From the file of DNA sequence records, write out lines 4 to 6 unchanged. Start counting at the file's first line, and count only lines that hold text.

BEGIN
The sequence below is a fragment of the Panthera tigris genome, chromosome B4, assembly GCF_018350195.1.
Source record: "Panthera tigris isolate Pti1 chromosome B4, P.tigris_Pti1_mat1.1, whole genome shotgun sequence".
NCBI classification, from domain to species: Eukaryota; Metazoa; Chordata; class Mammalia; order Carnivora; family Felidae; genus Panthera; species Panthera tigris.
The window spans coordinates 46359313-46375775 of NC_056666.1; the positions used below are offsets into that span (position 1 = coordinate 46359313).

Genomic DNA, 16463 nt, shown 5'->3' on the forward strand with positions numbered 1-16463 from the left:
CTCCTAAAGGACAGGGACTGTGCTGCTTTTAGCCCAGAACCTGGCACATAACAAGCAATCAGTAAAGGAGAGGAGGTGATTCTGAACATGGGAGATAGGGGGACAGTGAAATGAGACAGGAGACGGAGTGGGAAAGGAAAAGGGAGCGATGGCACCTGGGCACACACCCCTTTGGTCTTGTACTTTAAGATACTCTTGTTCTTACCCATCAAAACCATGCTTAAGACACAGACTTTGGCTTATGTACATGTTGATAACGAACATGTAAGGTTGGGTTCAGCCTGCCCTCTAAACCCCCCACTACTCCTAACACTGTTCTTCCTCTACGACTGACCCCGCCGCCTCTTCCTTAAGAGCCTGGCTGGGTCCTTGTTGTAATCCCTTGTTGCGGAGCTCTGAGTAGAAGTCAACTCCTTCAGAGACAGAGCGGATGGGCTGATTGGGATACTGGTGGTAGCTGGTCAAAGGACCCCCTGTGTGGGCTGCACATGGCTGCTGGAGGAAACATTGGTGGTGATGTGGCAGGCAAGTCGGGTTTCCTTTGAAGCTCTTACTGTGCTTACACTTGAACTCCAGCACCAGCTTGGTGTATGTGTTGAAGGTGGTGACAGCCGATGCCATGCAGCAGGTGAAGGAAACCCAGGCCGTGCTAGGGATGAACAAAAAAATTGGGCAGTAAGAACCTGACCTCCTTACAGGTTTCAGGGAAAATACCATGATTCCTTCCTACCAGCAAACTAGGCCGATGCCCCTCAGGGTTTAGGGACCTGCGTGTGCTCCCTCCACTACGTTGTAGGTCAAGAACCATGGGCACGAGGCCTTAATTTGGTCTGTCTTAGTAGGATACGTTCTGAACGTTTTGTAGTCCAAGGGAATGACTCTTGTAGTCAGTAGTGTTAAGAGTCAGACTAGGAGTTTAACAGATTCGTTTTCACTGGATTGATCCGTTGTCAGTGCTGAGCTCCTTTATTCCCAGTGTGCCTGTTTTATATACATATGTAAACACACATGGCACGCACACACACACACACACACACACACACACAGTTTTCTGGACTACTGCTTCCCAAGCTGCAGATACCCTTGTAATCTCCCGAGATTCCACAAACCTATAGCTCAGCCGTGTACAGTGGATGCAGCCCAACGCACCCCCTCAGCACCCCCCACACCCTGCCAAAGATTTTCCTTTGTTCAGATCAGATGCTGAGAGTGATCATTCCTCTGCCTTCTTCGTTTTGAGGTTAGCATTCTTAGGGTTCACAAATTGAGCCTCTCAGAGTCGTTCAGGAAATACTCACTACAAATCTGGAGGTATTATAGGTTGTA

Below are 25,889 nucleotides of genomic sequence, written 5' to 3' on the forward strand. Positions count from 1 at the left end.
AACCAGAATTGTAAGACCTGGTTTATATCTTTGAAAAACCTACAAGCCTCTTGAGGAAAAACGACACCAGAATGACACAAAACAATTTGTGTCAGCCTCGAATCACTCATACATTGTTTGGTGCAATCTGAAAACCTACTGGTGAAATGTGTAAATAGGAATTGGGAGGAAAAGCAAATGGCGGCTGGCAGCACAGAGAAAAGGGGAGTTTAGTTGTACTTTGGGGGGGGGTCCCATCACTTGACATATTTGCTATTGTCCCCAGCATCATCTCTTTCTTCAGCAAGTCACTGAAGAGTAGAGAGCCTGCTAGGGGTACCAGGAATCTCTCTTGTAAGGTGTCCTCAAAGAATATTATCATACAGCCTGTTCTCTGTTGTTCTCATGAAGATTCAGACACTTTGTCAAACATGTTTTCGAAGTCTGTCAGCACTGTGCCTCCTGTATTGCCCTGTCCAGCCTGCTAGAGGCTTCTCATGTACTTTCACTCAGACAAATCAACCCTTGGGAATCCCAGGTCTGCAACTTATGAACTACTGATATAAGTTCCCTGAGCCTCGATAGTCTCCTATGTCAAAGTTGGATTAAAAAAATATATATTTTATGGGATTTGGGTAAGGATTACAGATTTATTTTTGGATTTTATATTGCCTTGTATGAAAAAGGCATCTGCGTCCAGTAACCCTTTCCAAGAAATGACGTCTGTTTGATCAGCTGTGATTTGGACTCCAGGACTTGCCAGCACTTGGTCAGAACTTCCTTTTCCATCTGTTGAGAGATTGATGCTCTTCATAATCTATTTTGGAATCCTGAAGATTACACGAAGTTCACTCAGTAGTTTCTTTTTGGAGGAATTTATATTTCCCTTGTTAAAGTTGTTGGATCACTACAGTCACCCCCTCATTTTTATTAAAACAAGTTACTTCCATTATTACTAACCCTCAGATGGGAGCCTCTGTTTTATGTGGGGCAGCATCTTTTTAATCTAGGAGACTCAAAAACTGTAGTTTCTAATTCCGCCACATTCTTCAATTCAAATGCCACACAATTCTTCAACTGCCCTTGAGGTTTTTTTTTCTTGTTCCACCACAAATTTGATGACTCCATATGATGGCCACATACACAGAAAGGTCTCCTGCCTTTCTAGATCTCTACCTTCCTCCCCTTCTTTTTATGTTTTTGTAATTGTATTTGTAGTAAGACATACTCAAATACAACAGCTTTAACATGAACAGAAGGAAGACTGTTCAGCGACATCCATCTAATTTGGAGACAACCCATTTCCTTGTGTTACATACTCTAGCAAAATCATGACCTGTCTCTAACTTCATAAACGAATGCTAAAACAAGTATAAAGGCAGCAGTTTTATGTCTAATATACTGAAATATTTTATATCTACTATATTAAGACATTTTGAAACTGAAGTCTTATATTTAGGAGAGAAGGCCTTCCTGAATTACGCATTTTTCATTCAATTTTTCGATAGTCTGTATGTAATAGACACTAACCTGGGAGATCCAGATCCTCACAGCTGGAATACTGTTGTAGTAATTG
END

The window spans coordinates 46359313-46375775 of NC_056666.1; the positions used below are offsets into that span (position 1 = coordinate 46359313).

Genomic DNA, 16463 nt, shown 5'->3' on the forward strand with positions numbered 1-16463 from the left:
CTCCTAAAGGACAGGGACTGTGCTGCTTTTAGCCCAGAACCTGGCACATAACAAGCAATCAGTAAAGGAGAGGAGGTGATTCTGAACATGGGAGATAGGGGGACAGTGAAATGAGACAGGAGACGGAGTGGGAAAGGAAAAGGGAGCGATGGCACCTGGGCACACACCCCTTTGGTCTTGTACTTTAAGATACTCTTGTTCTTACCCATCAAAACCATGCTTAAGACACAGACTTTGGCTTATGTACATGTTGATAACGAACATGTAAGGTTGGGTTCAGCCTGCCCTCTAAACCCCCCACTACTCCTAACACTGTTCTTCCTCTACGACTGACCCCGCCGCCTCTTCCTTAAGAGCCTGGCTGGGTCCTTGTTGTAATCCCTTGTTGCGGAGCTCTGAGTAGAAGTCAACTCCTTCAGAGACAGAGCGGATGGGCTGATTGGGATACTGGTGGTAGCTGGTCAAAGGACCCCCTGTGTGGGCTGCACATGGCTGCTGGAGGAAACATTGGTGGTGATGTGGCAGGCAAGTCGGGTTTCCTTTGAAGCTCTTACTGTGCTTACACTTGAACTCCAGCACCAGCTTGGTGTATGTGTTGAAGGTGGTGACAGCCGATGCCATGCAGCAGGTGAAGGAAACCCAGGCCGTGCTAGGGATGAACAAAAAAATTGGGCAGTAAGAACCTGACCTCCTTACAGGTTTCAGGGAAAATACCATGATTCCTTCCTACCAGCAAACTAGGCCGATGCCCCTCAGGGTTTAGGGACCTGCGTGTGCTCCCTCCACTACGTTGTAGGTCAAGAACCATGGGCACGAGGCCTTAATTTGGTCTGTCTTAGTAGGATACGTTCTGAACGTTTTGTAGTCCAAGGGAATGACTCTTGTAGTCAGTAGTGTTAAGAGTCAGACTAGGAGTTTAACAGATTCGTTTTCACTGGATTGATCCGTTGTCAGTGCTGAGCTCCTTTATTCCCAGTGTGCCTGTTTTATATACATATGTAAACACACATGGCACGCACACACACACACACACACACACACACACAGTTTTCTGGACTACTGCTTCCCAAGCTGCAGATACCCTTGTAATCTCCCGAGATTCCACAAACCTATAGCTCAGCCGTGTACAGTGGATGCAGCCCAACGCACCCCCTCAGCACCCCCCACACCCTGCCAAAGATTTTCCTTTGTTCAGATCAGATGCTGAGAGTGATCATTCCTCTGCCTTCTTCGTTTTGAGGTTAGCATTCTTAGGGTTCACAAATTGAGCCTCTCAGAGTCGTTCAGGAAATACTCACTACAAATCTGGAGGTATTATAGGTTGTA